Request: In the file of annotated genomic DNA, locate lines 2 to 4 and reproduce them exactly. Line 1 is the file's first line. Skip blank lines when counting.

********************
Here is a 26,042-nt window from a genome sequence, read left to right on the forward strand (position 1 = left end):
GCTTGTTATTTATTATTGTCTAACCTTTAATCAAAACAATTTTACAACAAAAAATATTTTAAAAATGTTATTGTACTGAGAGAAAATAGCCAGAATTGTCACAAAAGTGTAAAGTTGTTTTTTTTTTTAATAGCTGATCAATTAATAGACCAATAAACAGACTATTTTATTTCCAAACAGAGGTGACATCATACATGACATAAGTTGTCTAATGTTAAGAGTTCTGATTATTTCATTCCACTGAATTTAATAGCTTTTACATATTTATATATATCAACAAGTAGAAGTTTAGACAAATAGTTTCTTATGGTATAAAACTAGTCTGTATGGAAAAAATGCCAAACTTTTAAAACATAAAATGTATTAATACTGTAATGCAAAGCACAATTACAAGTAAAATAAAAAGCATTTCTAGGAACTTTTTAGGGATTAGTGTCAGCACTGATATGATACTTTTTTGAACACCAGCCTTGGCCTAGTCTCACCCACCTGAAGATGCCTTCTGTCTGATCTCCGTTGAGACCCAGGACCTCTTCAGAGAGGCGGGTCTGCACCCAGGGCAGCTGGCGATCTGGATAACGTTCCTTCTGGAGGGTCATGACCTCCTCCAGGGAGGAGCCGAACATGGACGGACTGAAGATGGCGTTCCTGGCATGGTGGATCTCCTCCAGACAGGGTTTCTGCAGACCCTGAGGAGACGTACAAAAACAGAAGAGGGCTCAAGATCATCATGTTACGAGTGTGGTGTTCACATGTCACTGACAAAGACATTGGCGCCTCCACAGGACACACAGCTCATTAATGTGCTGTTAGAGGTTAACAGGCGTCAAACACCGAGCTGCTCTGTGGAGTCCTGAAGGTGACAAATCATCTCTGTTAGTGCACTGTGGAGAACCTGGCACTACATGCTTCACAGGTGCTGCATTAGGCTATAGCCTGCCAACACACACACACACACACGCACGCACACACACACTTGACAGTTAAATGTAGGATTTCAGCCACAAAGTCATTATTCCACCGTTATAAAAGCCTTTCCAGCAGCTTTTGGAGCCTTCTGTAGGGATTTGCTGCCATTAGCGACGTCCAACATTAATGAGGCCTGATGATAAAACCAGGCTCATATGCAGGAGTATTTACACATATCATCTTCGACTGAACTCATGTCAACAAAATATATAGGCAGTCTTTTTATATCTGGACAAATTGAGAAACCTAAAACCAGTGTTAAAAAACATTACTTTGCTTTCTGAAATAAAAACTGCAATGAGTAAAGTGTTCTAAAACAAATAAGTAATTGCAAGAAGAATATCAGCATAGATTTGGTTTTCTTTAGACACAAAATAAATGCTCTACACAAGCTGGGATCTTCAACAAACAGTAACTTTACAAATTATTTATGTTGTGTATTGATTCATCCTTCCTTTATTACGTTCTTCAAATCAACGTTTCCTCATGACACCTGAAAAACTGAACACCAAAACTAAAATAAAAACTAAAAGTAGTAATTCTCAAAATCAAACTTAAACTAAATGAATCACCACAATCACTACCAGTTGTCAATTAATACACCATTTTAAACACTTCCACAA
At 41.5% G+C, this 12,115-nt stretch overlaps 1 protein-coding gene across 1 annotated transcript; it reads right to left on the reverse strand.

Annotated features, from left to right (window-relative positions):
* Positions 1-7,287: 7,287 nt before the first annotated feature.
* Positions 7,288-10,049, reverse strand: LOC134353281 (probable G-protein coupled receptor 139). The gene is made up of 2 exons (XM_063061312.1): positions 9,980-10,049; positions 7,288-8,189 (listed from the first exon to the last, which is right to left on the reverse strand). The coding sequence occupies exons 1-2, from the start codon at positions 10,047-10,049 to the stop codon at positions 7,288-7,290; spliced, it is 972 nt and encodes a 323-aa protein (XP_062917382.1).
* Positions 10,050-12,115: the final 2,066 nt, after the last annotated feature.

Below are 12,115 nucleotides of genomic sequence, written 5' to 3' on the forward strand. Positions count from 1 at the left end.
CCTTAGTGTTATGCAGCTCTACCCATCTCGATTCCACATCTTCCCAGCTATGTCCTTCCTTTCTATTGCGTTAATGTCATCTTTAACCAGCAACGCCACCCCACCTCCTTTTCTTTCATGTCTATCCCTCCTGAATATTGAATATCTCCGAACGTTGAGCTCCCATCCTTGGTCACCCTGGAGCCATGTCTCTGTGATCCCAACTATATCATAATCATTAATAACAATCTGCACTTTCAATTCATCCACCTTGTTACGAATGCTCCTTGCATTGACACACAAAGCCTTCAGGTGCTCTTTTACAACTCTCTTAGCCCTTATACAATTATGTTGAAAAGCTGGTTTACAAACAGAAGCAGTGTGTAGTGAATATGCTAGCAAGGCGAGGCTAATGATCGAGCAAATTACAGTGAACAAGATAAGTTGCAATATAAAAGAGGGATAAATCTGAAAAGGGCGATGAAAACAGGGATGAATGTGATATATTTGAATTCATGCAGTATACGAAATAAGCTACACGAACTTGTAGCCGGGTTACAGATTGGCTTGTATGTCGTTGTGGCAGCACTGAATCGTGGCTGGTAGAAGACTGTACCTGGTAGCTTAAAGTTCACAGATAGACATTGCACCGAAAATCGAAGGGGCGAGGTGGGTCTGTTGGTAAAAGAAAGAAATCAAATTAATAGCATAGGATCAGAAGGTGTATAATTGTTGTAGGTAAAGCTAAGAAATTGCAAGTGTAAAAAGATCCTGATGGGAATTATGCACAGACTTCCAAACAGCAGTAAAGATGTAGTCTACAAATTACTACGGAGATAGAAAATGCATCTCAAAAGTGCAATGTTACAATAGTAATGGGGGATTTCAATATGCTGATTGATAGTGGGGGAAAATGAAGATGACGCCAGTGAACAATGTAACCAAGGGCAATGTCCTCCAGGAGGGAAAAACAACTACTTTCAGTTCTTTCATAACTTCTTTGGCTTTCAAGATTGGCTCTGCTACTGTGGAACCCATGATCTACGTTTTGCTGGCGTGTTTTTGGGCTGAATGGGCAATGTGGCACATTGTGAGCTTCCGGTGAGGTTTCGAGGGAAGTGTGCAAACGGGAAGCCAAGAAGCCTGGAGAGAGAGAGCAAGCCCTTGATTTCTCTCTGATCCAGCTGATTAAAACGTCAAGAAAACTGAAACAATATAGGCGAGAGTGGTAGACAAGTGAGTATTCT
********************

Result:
GCTTGTTATTTATTATTGTCTAACCTTTAATCAAAACAATTTTACAACAAAAAATATTTTAAAAATGTTATTGTACTGAGAGAAAATAGCCAGAATTGTCACAAAAGTGTAAAGTTGTTTTTTTTTTTAATAGCTGATCAATTAATAGACCAATAAACAGACTATTTTATTTCCAAACAGAGGTGACATCATACATGACATAAGTTGTCTAATGTTAAGAGTTCTGATTATTTCATTCCACTGAATTTAATAGCTTTTACATATTTATATATATCAACAAGTAGAAGTTTAGACAAATAGTTTCTTATGGTATAAAACTAGTCTGTATGGAAAAAATGCCAAACTTTTAAAACATAAAATGTATTAATACTGTAATGCAAAGCACAATTACAAGTAAAATAAAAAGCATTTCTAGGAACTTTTTAGGGATTAGTGTCAGCACTGATATGATACTTTTTTGAACACCAGCCTTGGCCTAGTCTCACCCACCTGAAGATGCCTTCTGTCTGATCTCCGTTGAGACCCAGGACCTCTTCAGAGAGGCGGGTCTGCACCCAGGGCAGCTGGCGATCTGGATAACGTTCCTTCTGGAGGGTCATGACCTCCTCCAGGGAGGAGCCGAACATGGACGGACTGAAGATGGCGTTCCTGGCATGGTGGATCTCCTCCAGACAGGGTTTCTGCAGACCCTGAGGAGACGTACAAAAACAGAAGAGGGCTCAAGATCATCATGTTACGAGTGTGGTGTTCACATGTCACTGACAAAGACATTGGCGCCTCCACAGGACACACAGCTCATTAATGTGCTGTTAGAGGTTAACAGGCGTCAAACACCGAGCTGCTCTGTGGAGTCCTGAAGGTGACAAATCATCTCTGTTAGTGCACTGTGGAGAACCTGGCACTACATGCTTCACAGGTGCTGCATTAGGCTATAGCCTGCCAACACACACACACACACACGCACGCACACACACACTTGACAGTTAAATGTAGGATTTCAGCCACAAAGTCATTATTCCACCGTTATAAAAGCCTTTCCAGCAGCTTTTGGAGCCTTCTGTAGGGATTTGCTGCCATTAGCGACGTCCAACATTAATGAGGCCTGATGATAAAACCAGGCTCATATGCAGGAGTATTTACACATATCATCTTCGACTGAACTCATGTCAACAAAATATATAGGCAGTCTTTTTATATCTGGACAAATTGAGAAACCTAAAACCAGTGTTAAAAAACATTACTTTGCTTTCTGAAATAAAAACTGCAATGAGTAAAGTGTTCTAAAACAAATAAGTAATTGCAAGAAGAATATCAGCATAGATTTGGTTTTCTTTAGACACAAAATAAATGCTCTACACAAGCTGGGATCTTCAACAAACAGTAACTTTACAAATTATTTATGTTGTGTATTGATTCATCCTTCCTTTATTACGTTCTTCAAATCAACGTTTCCTCATGACACCTGAAAAACTGAACACCAAAACTAAAATAAAAACTAAAAGTAGTAATTCTCAAAATCAAACTTAAACTAAATGAATCACCACAATCACTACCAGTTGTCAATTAATACACCATTTTAAACACTTCCACAA
At 41.5% G+C, this 12,115-nt stretch overlaps 1 protein-coding gene across 1 annotated transcript; it reads right to left on the reverse strand.

Annotated features, from left to right (window-relative positions):